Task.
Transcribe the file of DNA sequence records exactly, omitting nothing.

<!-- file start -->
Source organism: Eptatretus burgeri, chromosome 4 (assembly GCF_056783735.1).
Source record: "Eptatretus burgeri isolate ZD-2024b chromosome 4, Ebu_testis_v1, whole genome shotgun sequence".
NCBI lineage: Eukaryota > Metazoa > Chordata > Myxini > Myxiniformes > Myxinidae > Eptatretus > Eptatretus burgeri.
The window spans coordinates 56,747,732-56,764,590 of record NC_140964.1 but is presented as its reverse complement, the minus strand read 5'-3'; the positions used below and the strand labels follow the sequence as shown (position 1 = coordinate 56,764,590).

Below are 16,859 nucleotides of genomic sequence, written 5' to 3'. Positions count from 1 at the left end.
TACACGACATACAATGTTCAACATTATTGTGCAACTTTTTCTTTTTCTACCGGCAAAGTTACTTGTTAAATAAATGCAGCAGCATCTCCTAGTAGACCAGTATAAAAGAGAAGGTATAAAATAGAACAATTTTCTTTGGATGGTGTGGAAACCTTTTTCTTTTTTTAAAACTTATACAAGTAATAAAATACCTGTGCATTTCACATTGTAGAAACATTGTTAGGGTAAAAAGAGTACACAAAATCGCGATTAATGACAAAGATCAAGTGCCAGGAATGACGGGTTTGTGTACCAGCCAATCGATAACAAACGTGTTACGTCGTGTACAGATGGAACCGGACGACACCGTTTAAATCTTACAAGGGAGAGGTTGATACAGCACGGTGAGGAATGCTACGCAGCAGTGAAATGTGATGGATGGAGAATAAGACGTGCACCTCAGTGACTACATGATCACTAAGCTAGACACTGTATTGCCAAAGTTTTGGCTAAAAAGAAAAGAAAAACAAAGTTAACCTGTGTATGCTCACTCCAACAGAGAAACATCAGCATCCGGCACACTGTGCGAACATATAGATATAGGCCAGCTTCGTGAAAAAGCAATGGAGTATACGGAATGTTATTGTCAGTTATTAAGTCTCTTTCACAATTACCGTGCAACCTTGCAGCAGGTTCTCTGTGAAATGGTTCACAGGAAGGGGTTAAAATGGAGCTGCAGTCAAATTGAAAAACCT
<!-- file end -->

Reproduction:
Source organism: Eptatretus burgeri, chromosome 4 (assembly GCF_056783735.1).
Source record: "Eptatretus burgeri isolate ZD-2024b chromosome 4, Ebu_testis_v1, whole genome shotgun sequence".
NCBI lineage: Eukaryota > Metazoa > Chordata > Myxini > Myxiniformes > Myxinidae > Eptatretus > Eptatretus burgeri.
The window spans coordinates 56,747,732-56,764,590 of record NC_140964.1 but is presented as its reverse complement, the minus strand read 5'-3'; the positions used below and the strand labels follow the sequence as shown (position 1 = coordinate 56,764,590).

Below are 16,859 nucleotides of genomic sequence, written 5' to 3'. Positions count from 1 at the left end.
TACACGACATACAATGTTCAACATTATTGTGCAACTTTTTCTTTTTCTACCGGCAAAGTTACTTGTTAAATAAATGCAGCAGCATCTCCTAGTAGACCAGTATAAAAGAGAAGGTATAAAATAGAACAATTTTCTTTGGATGGTGTGGAAACCTTTTTCTTTTTTTAAAACTTATACAAGTAATAAAATACCTGTGCATTTCACATTGTAGAAACATTGTTAGGGTAAAAAGAGTACACAAAATCGCGATTAATGACAAAGATCAAGTGCCAGGAATGACGGGTTTGTGTACCAGCCAATCGATAACAAACGTGTTACGTCGTGTACAGATGGAACCGGACGACACCGTTTAAATCTTACAAGGGAGAGGTTGATACAGCACGGTGAGGAATGCTACGCAGCAGTGAAATGTGATGGATGGAGAATAAGACGTGCACCTCAGTGACTACATGATCACTAAGCTAGACACTGTATTGCCAAAGTTTTGGCTAAAAAGAAAAGAAAAACAAAGTTAACCTGTGTATGCTCACTCCAACAGAGAAACATCAGCATCCGGCACACTGTGCGAACATATAGATATAGGCCAGCTTCGTGAAAAAGCAATGGAGTATACGGAATGTTATTGTCAGTTATTAAGTCTCTTTCACAATTACCGTGCAACCTTGCAGCAGGTTCTCTGTGAAATGGTTCACAGGAAGGGGTTAAAATGGAGCTGCAGTCAAATTGAAAAACCT